Get your team to start collecting and using exemplars now!

For any one who is interested in implementing formative assessment in the classroom, my book, Formative Assessment: Responding to Students is available through Eye-on-Education.

Digital Camera to Record Exemplars

Our classes seem to happen at a NASCAR race speed. Students produce proficient work through in class sketches, demonstrations, quick concept maps, short writings, etc. Often some or even much of the work shows above proficient work. However, as soon as the class is done, we have lost those wonderful examples of learning. If we have a digital camera, then we can capture these moments of exemplars. A quick aim and click can record these exemplars. We may have to take a second to change a setting so that the camera best captures document work if we are taking pictures of writing. Of course, we will have had our students sign a release form so that we can use their “intellectual property”. We can use those pictures in subsequent classes that day to show exemplar work. We can show those exemplars the next day in the same class and have the students review what makes those exemplars exemplary. We can have students compare their work to the exemplars and improve.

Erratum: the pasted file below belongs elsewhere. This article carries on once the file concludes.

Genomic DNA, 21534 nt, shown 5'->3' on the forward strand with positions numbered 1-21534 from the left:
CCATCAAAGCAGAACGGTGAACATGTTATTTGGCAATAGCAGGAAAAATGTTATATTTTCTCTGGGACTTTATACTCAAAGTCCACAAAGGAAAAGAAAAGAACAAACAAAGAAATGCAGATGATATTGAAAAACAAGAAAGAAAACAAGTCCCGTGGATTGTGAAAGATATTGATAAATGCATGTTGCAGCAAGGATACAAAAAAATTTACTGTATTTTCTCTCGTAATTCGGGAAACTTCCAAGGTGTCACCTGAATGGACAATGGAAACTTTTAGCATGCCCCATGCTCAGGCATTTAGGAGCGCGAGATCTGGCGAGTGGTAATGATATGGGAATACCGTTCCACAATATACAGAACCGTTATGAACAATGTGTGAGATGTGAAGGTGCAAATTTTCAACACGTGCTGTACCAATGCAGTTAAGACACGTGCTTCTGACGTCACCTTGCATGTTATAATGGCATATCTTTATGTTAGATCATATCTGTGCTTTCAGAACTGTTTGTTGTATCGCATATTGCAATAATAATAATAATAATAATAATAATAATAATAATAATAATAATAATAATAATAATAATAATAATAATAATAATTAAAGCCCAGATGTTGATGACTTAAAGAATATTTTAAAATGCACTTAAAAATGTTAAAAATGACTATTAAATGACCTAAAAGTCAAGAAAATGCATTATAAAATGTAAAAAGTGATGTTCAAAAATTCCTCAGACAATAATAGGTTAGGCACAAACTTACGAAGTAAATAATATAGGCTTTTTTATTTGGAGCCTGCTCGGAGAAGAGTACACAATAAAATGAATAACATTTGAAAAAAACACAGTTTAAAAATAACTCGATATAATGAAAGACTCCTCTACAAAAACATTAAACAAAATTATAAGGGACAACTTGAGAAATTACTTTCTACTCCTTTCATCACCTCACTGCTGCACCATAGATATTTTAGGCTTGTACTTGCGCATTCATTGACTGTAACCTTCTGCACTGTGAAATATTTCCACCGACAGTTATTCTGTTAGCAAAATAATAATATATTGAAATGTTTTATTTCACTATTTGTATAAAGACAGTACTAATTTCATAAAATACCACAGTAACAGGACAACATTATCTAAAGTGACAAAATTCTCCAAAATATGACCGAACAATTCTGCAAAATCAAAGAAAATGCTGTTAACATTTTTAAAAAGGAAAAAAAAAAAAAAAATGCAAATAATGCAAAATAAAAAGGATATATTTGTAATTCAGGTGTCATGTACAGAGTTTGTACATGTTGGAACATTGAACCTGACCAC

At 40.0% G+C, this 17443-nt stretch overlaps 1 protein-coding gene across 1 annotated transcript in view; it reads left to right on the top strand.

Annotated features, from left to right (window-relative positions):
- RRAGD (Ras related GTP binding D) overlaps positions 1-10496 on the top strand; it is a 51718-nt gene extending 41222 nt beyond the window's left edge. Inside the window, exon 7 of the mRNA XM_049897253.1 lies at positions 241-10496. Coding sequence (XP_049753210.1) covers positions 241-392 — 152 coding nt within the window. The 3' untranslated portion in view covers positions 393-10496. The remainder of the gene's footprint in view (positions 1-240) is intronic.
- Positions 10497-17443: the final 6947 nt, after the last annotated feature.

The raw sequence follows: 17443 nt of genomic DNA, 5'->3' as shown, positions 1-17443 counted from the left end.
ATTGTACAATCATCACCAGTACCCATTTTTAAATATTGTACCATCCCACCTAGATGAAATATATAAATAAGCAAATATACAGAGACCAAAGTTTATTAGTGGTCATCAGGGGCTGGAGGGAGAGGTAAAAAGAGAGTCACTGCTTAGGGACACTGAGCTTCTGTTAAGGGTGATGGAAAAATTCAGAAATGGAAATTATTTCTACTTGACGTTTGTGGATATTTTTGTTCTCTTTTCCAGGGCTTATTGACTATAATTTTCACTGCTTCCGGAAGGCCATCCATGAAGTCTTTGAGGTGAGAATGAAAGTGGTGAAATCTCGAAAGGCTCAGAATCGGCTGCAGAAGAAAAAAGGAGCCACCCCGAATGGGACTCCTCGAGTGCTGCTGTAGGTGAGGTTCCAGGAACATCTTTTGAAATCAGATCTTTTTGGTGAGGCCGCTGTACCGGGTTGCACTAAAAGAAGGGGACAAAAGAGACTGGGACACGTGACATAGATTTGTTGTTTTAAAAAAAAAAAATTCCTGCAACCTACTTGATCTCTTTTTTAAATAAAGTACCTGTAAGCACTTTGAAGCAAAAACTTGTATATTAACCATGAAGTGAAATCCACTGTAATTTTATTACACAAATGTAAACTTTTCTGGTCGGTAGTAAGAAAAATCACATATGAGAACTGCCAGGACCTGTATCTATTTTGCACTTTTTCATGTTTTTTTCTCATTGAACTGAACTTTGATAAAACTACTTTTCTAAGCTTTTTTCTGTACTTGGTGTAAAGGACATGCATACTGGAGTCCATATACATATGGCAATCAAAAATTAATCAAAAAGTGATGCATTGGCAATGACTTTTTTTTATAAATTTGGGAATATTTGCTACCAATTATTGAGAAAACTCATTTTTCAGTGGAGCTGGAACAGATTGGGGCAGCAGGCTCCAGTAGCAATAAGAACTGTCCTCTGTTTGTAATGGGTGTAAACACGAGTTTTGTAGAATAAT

So what classroom exemplars have you capture and use to help other students to become proficient in the class learning goal?

PowerPoint: Transformed or Simply Electronic Version

Yesterday Tv was so bad that I finally end up at one of the music stations.  I realized that there was an older technology that I could have used – a radio.

I wonder how different the learning from our PowerPoints is  if we compare PowerPoint use to older ways of teaching.  Teachers have used chalkboards to present information. Teachers have used pictures to aid in the learning.  Teachers have shown movies (yes, we used to have movie projectors).  PowerPoint makes it easier to those things.  However, by itself PowerPoint does not increase student learning. What do you use PowerPoint for other than  agendas, notes, showing pictures, jumping to resources?

Do you use PowerPoint to help students to focus on the standard for the unit and to see their progress in the standard?  Do you use PowerPoint to scaffold information in a step by step process for the students so all can be successful?  Do you use PowerPoint to show exemplars? Do you use PowerPoint to provide practice exercises for them to assess how well they are doing in the standard? Do you use PowerPoint to celebrate their learning successes?  If you do those uses, then PowerPoint truly becomes a powerful learning tool for our students. PowerPoint aids you in transforming learning to success.